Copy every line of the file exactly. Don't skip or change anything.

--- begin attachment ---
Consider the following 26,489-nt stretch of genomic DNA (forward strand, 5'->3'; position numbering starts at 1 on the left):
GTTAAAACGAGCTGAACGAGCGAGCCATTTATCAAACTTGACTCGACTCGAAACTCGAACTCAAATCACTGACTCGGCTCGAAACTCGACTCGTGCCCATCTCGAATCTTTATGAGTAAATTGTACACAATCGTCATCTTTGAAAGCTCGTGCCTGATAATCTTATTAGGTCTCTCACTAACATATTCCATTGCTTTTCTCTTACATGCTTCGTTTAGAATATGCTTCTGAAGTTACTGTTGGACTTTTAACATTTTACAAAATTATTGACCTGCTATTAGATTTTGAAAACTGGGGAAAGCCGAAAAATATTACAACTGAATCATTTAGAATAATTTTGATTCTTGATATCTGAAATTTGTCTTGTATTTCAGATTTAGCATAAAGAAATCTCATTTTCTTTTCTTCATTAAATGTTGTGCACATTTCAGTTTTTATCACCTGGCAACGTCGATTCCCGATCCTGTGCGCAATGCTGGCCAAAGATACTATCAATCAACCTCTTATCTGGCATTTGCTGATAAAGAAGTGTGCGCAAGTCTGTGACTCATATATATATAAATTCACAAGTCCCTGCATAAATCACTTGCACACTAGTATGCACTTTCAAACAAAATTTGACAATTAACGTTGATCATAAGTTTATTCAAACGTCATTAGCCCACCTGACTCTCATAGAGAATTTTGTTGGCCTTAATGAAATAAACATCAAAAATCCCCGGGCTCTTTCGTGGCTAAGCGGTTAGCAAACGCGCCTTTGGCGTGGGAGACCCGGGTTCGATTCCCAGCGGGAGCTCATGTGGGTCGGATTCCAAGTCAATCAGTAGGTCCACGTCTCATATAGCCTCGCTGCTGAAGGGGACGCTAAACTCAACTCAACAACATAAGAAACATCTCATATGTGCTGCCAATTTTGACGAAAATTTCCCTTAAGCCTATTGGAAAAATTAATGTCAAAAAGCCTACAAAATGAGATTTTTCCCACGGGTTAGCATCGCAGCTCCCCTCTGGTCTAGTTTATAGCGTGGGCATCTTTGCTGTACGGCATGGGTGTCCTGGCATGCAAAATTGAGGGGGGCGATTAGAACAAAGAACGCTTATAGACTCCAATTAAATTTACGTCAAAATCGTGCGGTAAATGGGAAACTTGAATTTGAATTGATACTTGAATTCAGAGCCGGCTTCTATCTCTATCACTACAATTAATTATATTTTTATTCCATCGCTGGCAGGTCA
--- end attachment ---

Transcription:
Consider the following 26,489-nt stretch of genomic DNA (forward strand, 5'->3'; position numbering starts at 1 on the left):
GTTAAAACGAGCTGAACGAGCGAGCCATTTATCAAACTTGACTCGACTCGAAACTCGAACTCAAATCACTGACTCGGCTCGAAACTCGACTCGTGCCCATCTCGAATCTTTATGAGTAAATTGTACACAATCGTCATCTTTGAAAGCTCGTGCCTGATAATCTTATTAGGTCTCTCACTAACATATTCCATTGCTTTTCTCTTACATGCTTCGTTTAGAATATGCTTCTGAAGTTACTGTTGGACTTTTAACATTTTACAAAATTATTGACCTGCTATTAGATTTTGAAAACTGGGGAAAGCCGAAAAATATTACAACTGAATCATTTAGAATAATTTTGATTCTTGATATCTGAAATTTGTCTTGTATTTCAGATTTAGCATAAAGAAATCTCATTTTCTTTTCTTCATTAAATGTTGTGCACATTTCAGTTTTTATCACCTGGCAACGTCGATTCCCGATCCTGTGCGCAATGCTGGCCAAAGATACTATCAATCAACCTCTTATCTGGCATTTGCTGATAAAGAAGTGTGCGCAAGTCTGTGACTCATATATATATAAATTCACAAGTCCCTGCATAAATCACTTGCACACTAGTATGCACTTTCAAACAAAATTTGACAATTAACGTTGATCATAAGTTTATTCAAACGTCATTAGCCCACCTGACTCTCATAGAGAATTTTGTTGGCCTTAATGAAATAAACATCAAAAATCCCCGGGCTCTTTCGTGGCTAAGCGGTTAGCAAACGCGCCTTTGGCGTGGGAGACCCGGGTTCGATTCCCAGCGGGAGCTCATGTGGGTCGGATTCCAAGTCAATCAGTAGGTCCACGTCTCATATAGCCTCGCTGCTGAAGGGGACGCTAAACTCAACTCAACAACATAAGAAACATCTCATATGTGCTGCCAATTTTGACGAAAATTTCCCTTAAGCCTATTGGAAAAATTAATGTCAAAAAGCCTACAAAATGAGATTTTTCCCACGGGTTAGCATCGCAGCTCCCCTCTGGTCTAGTTTATAGCGTGGGCATCTTTGCTGTACGGCATGGGTGTCCTGGCATGCAAAATTGAGGGGGGCGATTAGAACAAAGAACGCTTATAGACTCCAATTAAATTTACGTCAAAATCGTGCGGTAAATGGGAAACTTGAATTTGAATTGATACTTGAATTCAGAGCCGGCTTCTATCTCTATCACTACAATTAATTATATTTTTATTCCATCGCTGGCAGGTCA